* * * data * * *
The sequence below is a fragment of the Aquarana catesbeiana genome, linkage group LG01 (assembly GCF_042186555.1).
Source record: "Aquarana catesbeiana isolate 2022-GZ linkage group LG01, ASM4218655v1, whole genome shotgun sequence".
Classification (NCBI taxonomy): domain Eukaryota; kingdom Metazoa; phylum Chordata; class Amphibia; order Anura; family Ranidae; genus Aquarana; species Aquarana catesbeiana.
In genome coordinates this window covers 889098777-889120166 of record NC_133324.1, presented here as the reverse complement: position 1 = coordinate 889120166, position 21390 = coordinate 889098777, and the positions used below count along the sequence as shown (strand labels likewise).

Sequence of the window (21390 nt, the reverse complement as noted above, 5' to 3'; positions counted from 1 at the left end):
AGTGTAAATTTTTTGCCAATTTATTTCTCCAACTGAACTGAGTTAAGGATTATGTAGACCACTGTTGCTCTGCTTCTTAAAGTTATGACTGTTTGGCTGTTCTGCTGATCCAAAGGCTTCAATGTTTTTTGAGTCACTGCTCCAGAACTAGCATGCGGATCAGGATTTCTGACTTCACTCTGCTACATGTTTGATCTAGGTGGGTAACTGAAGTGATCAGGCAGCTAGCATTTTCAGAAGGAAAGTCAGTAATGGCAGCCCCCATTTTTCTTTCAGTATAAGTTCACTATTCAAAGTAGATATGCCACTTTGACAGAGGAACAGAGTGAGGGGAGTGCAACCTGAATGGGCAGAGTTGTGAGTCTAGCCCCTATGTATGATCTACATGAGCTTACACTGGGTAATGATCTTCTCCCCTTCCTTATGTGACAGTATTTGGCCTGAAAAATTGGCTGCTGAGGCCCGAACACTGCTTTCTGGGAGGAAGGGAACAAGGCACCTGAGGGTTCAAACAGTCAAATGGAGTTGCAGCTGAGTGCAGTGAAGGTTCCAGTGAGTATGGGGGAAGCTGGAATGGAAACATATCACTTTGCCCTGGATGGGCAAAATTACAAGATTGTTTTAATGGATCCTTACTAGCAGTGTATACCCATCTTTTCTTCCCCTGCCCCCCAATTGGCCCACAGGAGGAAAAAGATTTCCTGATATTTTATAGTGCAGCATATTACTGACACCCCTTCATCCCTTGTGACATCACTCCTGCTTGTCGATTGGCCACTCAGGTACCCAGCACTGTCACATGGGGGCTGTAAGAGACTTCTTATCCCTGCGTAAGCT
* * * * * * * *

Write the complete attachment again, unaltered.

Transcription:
The sequence below is a fragment of the Aquarana catesbeiana genome, linkage group LG01 (assembly GCF_042186555.1).
Source record: "Aquarana catesbeiana isolate 2022-GZ linkage group LG01, ASM4218655v1, whole genome shotgun sequence".
Classification (NCBI taxonomy): domain Eukaryota; kingdom Metazoa; phylum Chordata; class Amphibia; order Anura; family Ranidae; genus Aquarana; species Aquarana catesbeiana.
In genome coordinates this window covers 889098777-889120166 of record NC_133324.1, presented here as the reverse complement: position 1 = coordinate 889120166, position 21390 = coordinate 889098777, and the positions used below count along the sequence as shown (strand labels likewise).

Sequence of the window (21390 nt, the reverse complement as noted above, 5' to 3'; positions counted from 1 at the left end):
AGTGTAAATTTTTTGCCAATTTATTTCTCCAACTGAACTGAGTTAAGGATTATGTAGACCACTGTTGCTCTGCTTCTTAAAGTTATGACTGTTTGGCTGTTCTGCTGATCCAAAGGCTTCAATGTTTTTTGAGTCACTGCTCCAGAACTAGCATGCGGATCAGGATTTCTGACTTCACTCTGCTACATGTTTGATCTAGGTGGGTAACTGAAGTGATCAGGCAGCTAGCATTTTCAGAAGGAAAGTCAGTAATGGCAGCCCCCATTTTTCTTTCAGTATAAGTTCACTATTCAAAGTAGATATGCCACTTTGACAGAGGAACAGAGTGAGGGGAGTGCAACCTGAATGGGCAGAGTTGTGAGTCTAGCCCCTATGTATGATCTACATGAGCTTACACTGGGTAATGATCTTCTCCCCTTCCTTATGTGACAGTATTTGGCCTGAAAAATTGGCTGCTGAGGCCCGAACACTGCTTTCTGGGAGGAAGGGAACAAGGCACCTGAGGGTTCAAACAGTCAAATGGAGTTGCAGCTGAGTGCAGTGAAGGTTCCAGTGAGTATGGGGGAAGCTGGAATGGAAACATATCACTTTGCCCTGGATGGGCAAAATTACAAGATTGTTTTAATGGATCCTTACTAGCAGTGTATACCCATCTTTTCTTCCCCTGCCCCCCAATTGGCCCACAGGAGGAAAAAGATTTCCTGATATTTTATAGTGCAGCATATTACTGACACCCCTTCATCCCTTGTGACATCACTCCTGCTTGTCGATTGGCCACTCAGGTACCCAGCACTGTCACATGGGGGCTGTAAGAGACTTCTTATCCCTGCGTAAGCT